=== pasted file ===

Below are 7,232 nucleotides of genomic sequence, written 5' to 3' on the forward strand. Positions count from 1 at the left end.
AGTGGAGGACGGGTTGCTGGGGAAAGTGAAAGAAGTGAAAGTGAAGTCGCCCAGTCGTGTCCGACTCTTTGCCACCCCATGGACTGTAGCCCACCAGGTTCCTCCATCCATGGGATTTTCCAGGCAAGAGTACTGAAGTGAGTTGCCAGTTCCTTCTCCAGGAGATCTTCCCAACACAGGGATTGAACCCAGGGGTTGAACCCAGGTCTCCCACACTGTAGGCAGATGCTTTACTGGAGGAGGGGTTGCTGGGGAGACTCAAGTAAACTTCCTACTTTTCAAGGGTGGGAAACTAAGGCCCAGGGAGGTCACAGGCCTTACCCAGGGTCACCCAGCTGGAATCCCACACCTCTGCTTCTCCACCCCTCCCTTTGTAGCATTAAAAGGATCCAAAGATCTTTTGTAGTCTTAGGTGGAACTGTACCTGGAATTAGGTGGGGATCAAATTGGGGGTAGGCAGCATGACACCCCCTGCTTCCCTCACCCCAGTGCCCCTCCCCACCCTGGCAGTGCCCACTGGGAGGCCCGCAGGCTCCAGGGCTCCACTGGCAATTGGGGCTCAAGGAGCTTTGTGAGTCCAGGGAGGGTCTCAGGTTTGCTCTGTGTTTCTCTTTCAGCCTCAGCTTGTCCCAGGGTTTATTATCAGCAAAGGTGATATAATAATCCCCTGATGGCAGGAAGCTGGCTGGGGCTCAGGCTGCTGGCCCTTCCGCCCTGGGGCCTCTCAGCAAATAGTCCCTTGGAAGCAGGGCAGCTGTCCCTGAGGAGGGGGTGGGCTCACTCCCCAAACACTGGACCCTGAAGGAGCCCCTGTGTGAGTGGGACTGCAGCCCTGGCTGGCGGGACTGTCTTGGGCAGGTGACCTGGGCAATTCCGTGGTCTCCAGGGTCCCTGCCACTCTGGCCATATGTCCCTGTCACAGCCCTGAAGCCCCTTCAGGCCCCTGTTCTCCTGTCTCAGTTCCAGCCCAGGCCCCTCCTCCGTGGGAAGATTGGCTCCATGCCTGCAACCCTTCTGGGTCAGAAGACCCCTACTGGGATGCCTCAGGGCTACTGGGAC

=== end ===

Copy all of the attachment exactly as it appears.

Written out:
Below are 7,232 nucleotides of genomic sequence, written 5' to 3' on the forward strand. Positions count from 1 at the left end.
AGTGGAGGACGGGTTGCTGGGGAAAGTGAAAGAAGTGAAAGTGAAGTCGCCCAGTCGTGTCCGACTCTTTGCCACCCCATGGACTGTAGCCCACCAGGTTCCTCCATCCATGGGATTTTCCAGGCAAGAGTACTGAAGTGAGTTGCCAGTTCCTTCTCCAGGAGATCTTCCCAACACAGGGATTGAACCCAGGGGTTGAACCCAGGTCTCCCACACTGTAGGCAGATGCTTTACTGGAGGAGGGGTTGCTGGGGAGACTCAAGTAAACTTCCTACTTTTCAAGGGTGGGAAACTAAGGCCCAGGGAGGTCACAGGCCTTACCCAGGGTCACCCAGCTGGAATCCCACACCTCTGCTTCTCCACCCCTCCCTTTGTAGCATTAAAAGGATCCAAAGATCTTTTGTAGTCTTAGGTGGAACTGTACCTGGAATTAGGTGGGGATCAAATTGGGGGTAGGCAGCATGACACCCCCTGCTTCCCTCACCCCAGTGCCCCTCCCCACCCTGGCAGTGCCCACTGGGAGGCCCGCAGGCTCCAGGGCTCCACTGGCAATTGGGGCTCAAGGAGCTTTGTGAGTCCAGGGAGGGTCTCAGGTTTGCTCTGTGTTTCTCTTTCAGCCTCAGCTTGTCCCAGGGTTTATTATCAGCAAAGGTGATATAATAATCCCCTGATGGCAGGAAGCTGGCTGGGGCTCAGGCTGCTGGCCCTTCCGCCCTGGGGCCTCTCAGCAAATAGTCCCTTGGAAGCAGGGCAGCTGTCCCTGAGGAGGGGGTGGGCTCACTCCCCAAACACTGGACCCTGAAGGAGCCCCTGTGTGAGTGGGACTGCAGCCCTGGCTGGCGGGACTGTCTTGGGCAGGTGACCTGGGCAATTCCGTGGTCTCCAGGGTCCCTGCCACTCTGGCCATATGTCCCTGTCACAGCCCTGAAGCCCCTTCAGGCCCCTGTTCTCCTGTCTCAGTTCCAGCCCAGGCCCCTCCTCCGTGGGAAGATTGGCTCCATGCCTGCAACCCTTCTGGGTCAGAAGACCCCTACTGGGATGCCTCAGGGCTACTGGGAC